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Peace Corps Volunteer
2 years, 3 months
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Peace Corps Response
Up to 12 months
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3-6 months
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Projects in Tanzania


Peace Corps Tanzania Sustainable Agriculture project provides trained Volunteers who work with community members to employ proven extension methods (e.g., one-on-one teaching, group training, and farmer-to-farmer demonstrations). The Volunteers transfer agriculture-related knowledge, skills, and attitudes directly to smallholder farmers, including women, men, and youth. Also, Agriculture Volunteers assist smallholder farmers’ households to adopt several aspects of agricultural production: improved crops cultivation technologies and practices, small animal husbandry, including chicken and beekeeping; improved soil and water conservation and management practices; agroforestry practices and, improved post-harvest management. Additionally, agriculture Volunteers assist smallholder-farming households to adopt business skills that will improve the management of and increase income from their agriculture-based income-generating opportunities. Additionally, Agriculture Volunteers assist smallholder-farming household members—particularly women of reproductive age and children under 2—to access, cook, and/or consume more diverse, nutrient-rich foods that improve their nutrition.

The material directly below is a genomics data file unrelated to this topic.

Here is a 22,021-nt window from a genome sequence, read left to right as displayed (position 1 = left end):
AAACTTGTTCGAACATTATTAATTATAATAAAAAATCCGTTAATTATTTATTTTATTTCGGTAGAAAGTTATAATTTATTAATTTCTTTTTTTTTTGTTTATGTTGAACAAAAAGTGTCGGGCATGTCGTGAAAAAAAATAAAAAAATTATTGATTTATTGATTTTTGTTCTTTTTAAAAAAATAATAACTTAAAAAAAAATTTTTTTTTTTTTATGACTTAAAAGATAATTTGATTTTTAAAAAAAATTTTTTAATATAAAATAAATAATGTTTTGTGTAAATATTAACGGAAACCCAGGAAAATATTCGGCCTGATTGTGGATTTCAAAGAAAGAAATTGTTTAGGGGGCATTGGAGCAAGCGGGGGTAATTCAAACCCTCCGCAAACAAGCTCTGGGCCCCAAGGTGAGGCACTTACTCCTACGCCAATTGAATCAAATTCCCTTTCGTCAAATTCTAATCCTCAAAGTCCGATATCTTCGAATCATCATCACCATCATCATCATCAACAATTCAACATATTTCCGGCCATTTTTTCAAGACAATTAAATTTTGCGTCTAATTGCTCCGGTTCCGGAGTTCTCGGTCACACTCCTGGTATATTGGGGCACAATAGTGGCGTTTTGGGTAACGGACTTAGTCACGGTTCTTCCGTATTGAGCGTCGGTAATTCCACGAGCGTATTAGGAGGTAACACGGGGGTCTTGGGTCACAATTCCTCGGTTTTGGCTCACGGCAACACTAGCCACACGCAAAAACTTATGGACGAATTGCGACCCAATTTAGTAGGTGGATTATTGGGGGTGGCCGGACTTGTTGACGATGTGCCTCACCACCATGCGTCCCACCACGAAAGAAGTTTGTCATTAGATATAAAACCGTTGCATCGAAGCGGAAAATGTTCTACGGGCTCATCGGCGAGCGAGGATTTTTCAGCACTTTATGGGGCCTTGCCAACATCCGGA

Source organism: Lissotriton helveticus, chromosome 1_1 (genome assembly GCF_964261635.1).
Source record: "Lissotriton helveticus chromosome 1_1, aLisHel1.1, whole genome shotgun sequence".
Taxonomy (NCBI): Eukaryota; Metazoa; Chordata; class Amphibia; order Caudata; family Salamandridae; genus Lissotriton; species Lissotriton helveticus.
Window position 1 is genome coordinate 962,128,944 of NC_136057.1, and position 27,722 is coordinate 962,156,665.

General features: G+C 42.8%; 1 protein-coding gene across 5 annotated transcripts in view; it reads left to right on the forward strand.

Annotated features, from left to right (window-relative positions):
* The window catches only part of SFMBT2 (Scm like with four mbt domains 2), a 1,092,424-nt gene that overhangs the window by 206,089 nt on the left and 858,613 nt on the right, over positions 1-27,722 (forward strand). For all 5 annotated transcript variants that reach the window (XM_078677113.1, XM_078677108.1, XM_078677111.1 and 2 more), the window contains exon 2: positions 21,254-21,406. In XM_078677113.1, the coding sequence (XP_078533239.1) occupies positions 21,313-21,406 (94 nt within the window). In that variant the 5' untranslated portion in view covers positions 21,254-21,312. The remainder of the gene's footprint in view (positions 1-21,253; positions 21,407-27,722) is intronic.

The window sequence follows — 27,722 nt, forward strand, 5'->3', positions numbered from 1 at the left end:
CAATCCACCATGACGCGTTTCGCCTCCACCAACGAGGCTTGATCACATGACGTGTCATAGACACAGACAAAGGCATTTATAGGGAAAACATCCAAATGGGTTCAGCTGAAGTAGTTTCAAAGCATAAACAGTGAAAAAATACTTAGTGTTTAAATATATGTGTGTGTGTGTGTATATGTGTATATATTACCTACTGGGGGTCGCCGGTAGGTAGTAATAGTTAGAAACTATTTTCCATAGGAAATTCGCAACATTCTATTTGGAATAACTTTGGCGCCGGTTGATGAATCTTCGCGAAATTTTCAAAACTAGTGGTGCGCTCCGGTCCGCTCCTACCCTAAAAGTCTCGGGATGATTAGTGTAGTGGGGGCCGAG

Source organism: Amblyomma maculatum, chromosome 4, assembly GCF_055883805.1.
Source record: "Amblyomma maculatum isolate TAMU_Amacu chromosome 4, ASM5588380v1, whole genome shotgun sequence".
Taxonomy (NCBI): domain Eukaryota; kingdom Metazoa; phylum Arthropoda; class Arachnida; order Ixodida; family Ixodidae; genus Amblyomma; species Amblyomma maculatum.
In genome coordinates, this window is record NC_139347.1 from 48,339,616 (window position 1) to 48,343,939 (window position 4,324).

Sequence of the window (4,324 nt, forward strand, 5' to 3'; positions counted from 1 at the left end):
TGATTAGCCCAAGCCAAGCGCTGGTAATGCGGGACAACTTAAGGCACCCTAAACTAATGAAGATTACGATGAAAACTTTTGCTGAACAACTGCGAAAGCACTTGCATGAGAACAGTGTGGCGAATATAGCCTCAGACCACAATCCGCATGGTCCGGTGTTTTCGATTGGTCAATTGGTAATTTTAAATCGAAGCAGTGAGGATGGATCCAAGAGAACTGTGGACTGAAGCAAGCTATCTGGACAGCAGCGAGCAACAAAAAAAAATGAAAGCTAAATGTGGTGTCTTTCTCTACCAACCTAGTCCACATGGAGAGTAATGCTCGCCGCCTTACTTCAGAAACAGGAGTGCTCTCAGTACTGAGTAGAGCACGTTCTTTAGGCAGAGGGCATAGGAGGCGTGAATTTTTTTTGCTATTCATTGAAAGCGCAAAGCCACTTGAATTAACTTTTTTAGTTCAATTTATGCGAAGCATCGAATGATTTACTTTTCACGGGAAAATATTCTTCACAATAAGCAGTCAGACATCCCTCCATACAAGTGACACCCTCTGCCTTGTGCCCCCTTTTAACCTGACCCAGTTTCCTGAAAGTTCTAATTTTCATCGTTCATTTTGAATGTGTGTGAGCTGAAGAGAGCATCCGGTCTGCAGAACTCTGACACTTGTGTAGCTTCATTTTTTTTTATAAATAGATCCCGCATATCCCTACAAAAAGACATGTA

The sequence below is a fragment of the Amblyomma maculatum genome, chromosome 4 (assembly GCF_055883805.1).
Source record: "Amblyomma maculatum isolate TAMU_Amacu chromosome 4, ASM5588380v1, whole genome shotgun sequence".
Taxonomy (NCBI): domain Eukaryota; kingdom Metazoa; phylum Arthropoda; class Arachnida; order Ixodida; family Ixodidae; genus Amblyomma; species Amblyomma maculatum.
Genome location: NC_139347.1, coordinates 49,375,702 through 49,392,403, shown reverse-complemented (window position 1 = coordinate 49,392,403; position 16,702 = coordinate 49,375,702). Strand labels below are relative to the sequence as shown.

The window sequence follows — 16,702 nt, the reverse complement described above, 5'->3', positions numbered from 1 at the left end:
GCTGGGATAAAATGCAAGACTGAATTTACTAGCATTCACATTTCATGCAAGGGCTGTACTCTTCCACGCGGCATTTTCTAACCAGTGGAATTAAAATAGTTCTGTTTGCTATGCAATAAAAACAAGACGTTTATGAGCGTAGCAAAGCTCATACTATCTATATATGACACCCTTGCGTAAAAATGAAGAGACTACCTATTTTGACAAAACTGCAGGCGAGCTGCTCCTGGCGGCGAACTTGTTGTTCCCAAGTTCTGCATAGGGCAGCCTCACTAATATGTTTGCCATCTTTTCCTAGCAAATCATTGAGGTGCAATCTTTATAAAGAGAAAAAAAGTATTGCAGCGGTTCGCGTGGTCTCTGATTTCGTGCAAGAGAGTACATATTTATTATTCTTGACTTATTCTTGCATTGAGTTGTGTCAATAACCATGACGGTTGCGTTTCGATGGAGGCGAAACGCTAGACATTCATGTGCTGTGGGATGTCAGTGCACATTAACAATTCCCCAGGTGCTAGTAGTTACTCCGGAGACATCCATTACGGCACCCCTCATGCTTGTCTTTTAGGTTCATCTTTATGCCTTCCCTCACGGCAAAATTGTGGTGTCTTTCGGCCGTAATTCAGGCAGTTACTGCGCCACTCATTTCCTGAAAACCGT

The Government of Tanzania has currently reinforced its priorities in enhancing engagement of youth in the agricultural sector through agribusiness and improving nutrition for primary schools through gardening. These priorities align with the Peace Corps agriculture project framework. Peace Corps Tanzania continues to build skills of Volunteers and their community counterparts in facilitating positive behavior change towards agriculture, mobilize rural youth to form strong groups to access financial support, train them on best agriculture practices and agribusiness. Also, Volunteers and their counterparts work with primary schools in nutrition education, gardening and fruit tree growing projects to supplement students’ meals with essential nutrients.


Education Volunteers teach math, science, and English subjects in both public and private secondary schools. The language of instruction is English.

Of the current Volunteers in Tanzania, about 60 percent serve in the Education sector. The majority of Volunteers teach secondary school math, science (biology, chemistry, physics) or English subjects. Volunteers also teach information and communications technology (ICT) or are placed at teachers’ or technical colleges. Peace Corps/Tanzania does not place Volunteers in primary or pre-primary positions. Volunteers work with a focus on the two goals of the sector: improved achievement in math, science, and English proficiency and comprehension; and assist Tanzanian teachers to improve their content-based, student-centered teaching techniques in these subjects.